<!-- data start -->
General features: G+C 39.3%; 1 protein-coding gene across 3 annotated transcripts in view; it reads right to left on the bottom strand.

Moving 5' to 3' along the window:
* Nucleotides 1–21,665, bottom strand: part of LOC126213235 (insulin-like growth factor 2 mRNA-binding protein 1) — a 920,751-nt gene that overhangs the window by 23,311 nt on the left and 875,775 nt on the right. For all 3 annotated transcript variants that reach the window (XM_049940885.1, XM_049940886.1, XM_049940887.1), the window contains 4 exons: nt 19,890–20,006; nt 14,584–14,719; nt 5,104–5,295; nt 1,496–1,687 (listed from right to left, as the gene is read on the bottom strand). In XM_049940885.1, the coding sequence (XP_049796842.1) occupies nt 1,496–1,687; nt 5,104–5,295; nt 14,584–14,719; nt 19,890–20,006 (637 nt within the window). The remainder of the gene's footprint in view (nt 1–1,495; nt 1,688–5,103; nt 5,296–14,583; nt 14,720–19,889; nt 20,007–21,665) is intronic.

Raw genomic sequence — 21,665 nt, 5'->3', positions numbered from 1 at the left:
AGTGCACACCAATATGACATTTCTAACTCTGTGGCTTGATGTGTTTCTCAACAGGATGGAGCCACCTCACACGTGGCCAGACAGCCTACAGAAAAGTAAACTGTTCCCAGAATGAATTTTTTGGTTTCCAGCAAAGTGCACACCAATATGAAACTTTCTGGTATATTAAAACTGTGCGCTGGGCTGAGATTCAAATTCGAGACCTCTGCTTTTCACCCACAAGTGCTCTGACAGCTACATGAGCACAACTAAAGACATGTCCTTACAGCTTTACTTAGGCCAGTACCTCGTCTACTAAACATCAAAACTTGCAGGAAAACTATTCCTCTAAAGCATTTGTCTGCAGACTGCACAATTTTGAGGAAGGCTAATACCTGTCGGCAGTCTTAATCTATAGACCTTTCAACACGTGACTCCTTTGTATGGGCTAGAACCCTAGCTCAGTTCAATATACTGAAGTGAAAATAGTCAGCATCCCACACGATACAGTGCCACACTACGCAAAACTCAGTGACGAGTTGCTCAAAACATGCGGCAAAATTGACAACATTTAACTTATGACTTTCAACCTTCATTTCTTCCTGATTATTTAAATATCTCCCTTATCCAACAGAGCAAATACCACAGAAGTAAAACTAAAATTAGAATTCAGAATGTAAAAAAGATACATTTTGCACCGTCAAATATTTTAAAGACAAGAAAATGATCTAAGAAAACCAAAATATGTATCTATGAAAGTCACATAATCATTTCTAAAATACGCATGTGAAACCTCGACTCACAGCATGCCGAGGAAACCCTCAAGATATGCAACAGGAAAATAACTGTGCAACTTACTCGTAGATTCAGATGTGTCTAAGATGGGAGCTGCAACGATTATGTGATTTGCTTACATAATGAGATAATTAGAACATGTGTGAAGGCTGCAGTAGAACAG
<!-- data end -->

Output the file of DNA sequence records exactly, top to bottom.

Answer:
General features: G+C 39.3%; 1 protein-coding gene across 3 annotated transcripts in view; it reads right to left on the bottom strand.

Moving 5' to 3' along the window:
* Nucleotides 1–21,665, bottom strand: part of LOC126213235 (insulin-like growth factor 2 mRNA-binding protein 1) — a 920,751-nt gene that overhangs the window by 23,311 nt on the left and 875,775 nt on the right. For all 3 annotated transcript variants that reach the window (XM_049940885.1, XM_049940886.1, XM_049940887.1), the window contains 4 exons: nt 19,890–20,006; nt 14,584–14,719; nt 5,104–5,295; nt 1,496–1,687 (listed from right to left, as the gene is read on the bottom strand). In XM_049940885.1, the coding sequence (XP_049796842.1) occupies nt 1,496–1,687; nt 5,104–5,295; nt 14,584–14,719; nt 19,890–20,006 (637 nt within the window). The remainder of the gene's footprint in view (nt 1–1,495; nt 1,688–5,103; nt 5,296–14,583; nt 14,720–19,889; nt 20,007–21,665) is intronic.

Raw genomic sequence — 21,665 nt, 5'->3', positions numbered from 1 at the left:
AGTGCACACCAATATGACATTTCTAACTCTGTGGCTTGATGTGTTTCTCAACAGGATGGAGCCACCTCACACGTGGCCAGACAGCCTACAGAAAAGTAAACTGTTCCCAGAATGAATTTTTTGGTTTCCAGCAAAGTGCACACCAATATGAAACTTTCTGGTATATTAAAACTGTGCGCTGGGCTGAGATTCAAATTCGAGACCTCTGCTTTTCACCCACAAGTGCTCTGACAGCTACATGAGCACAACTAAAGACATGTCCTTACAGCTTTACTTAGGCCAGTACCTCGTCTACTAAACATCAAAACTTGCAGGAAAACTATTCCTCTAAAGCATTTGTCTGCAGACTGCACAATTTTGAGGAAGGCTAATACCTGTCGGCAGTCTTAATCTATAGACCTTTCAACACGTGACTCCTTTGTATGGGCTAGAACCCTAGCTCAGTTCAATATACTGAAGTGAAAATAGTCAGCATCCCACACGATACAGTGCCACACTACGCAAAACTCAGTGACGAGTTGCTCAAAACATGCGGCAAAATTGACAACATTTAACTTATGACTTTCAACCTTCATTTCTTCCTGATTATTTAAATATCTCCCTTATCCAACAGAGCAAATACCACAGAAGTAAAACTAAAATTAGAATTCAGAATGTAAAAAAGATACATTTTGCACCGTCAAATATTTTAAAGACAAGAAAATGATCTAAGAAAACCAAAATATGTATCTATGAAAGTCACATAATCATTTCTAAAATACGCATGTGAAACCTCGACTCACAGCATGCCGAGGAAACCCTCAAGATATGCAACAGGAAAATAACTGTGCAACTTACTCGTAGATTCAGATGTGTCTAAGATGGGAGCTGCAACGATTATGTGATTTGCTTACATAATGAGATAATTAGAACATGTGTGAAGGCTGCAGTAGAACAG